Want To Be Able To Spot A Trend Reversal? Here’s How…

Market breadth indicators are based on the number of stocks going up or down. The Advance-Decline (A/D) Line is the simplest way to measure breadth.

Every day, the major exchanges report the number of stocks that closed higher (advancing issues or AI) and lower (declining issues or DI). The A/D Line can also be found for any group of stocks, like the Dow Jones Industrial Average, by tracking the direction of the close for the stocks in that group. The A/D Line is found by subtracting the number of declining issues from the number of advancing issues (AI – DI).

Positive breadth means that the number of advancing issues is greater than the number of declining issues. This indicates the majority of stocks are moving higher.

Negative breadth is when the number of declining issues is greater than the number of advancing issues. This indicates the majority of stocks are moving lower.

How Traders Use Advance-Decline (A/D) Line

In a strong price trend, the A/D Line will move in the same direction as the price. If the majority of stocks are advancing while prices are moving higher, as measured by a major index like the S&P 500, then breadth is confirming price. In a downtrend, prices should fall while the A/D Line declines. Divergences between price and breadth are usually signs of trend reversal.

For example, in 2007, the market indexes pushed to new highs while breadth was falling. This is shown in the chart of the NYSE Composite below.

Following breadth will lead to a number of false signals, a problem that is common with any other indicator. For example, the recovery in the A/D Line of the S&P 500 late in 2000 did not lead to an upward trend in the indexes. The gain in the A/D Line was most likely due to individual investors trying to find bargains in the aftermath of the dot-com crash.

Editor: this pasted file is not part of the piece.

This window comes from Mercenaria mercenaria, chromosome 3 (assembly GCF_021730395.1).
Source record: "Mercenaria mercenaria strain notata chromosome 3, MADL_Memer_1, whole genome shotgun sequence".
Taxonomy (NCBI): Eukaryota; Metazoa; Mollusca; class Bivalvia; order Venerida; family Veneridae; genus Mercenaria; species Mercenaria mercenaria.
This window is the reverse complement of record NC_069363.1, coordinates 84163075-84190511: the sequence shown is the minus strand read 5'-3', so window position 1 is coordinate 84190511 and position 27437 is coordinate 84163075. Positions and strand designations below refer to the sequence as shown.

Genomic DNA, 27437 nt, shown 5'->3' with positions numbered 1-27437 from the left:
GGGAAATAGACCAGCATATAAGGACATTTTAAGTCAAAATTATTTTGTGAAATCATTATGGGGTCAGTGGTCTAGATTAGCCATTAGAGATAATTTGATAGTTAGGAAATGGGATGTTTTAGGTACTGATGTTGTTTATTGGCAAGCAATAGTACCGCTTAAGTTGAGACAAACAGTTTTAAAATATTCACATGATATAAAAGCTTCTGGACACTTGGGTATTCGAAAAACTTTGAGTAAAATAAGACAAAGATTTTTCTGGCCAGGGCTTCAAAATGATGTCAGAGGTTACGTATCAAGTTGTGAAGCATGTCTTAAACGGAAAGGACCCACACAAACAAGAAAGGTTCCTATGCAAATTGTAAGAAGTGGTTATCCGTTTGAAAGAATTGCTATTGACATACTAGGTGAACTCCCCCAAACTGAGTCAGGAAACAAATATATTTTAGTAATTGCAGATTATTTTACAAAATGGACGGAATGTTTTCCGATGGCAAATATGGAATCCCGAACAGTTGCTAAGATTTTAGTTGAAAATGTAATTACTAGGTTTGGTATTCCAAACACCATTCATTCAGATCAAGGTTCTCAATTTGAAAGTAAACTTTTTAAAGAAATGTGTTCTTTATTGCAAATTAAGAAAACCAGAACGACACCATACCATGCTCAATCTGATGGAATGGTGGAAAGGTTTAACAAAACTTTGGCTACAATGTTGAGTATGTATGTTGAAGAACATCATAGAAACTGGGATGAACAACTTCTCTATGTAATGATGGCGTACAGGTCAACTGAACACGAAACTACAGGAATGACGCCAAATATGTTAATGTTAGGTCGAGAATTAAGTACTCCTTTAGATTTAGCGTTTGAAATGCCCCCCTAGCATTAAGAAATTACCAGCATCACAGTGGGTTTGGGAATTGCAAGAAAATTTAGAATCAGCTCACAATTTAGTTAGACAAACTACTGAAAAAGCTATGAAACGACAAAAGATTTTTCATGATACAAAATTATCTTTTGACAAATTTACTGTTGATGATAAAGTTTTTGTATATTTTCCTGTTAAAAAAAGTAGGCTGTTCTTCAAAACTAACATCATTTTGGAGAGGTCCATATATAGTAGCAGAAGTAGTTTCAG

This indicator often moves higher after a sharp price decline. This is because traders usually buy hoping they have found a bottom. Because of that, the A/D Line is more useful for analyzing the action in an uptrend rather than a downtrend.

Why A/D Line Matters To Traders

Traders are always looking to gauge the market. And one of the best ways to do this is by analyzing breadth.

Gauging breadth helps traders confirm price trends. If a market is rallying with wide breadth, then it’s considered healthy. But if breadth reverses, then it could be time to sell. ​The A/D Line is the simplest way to do this. It simply looks at the number of stocks advancing compared to the number of stocks declining.

Divergences tend to be very important at significant market tops. Because many individual investors buy more stocks when markets are falling, the A/D Line is less useful in declines.

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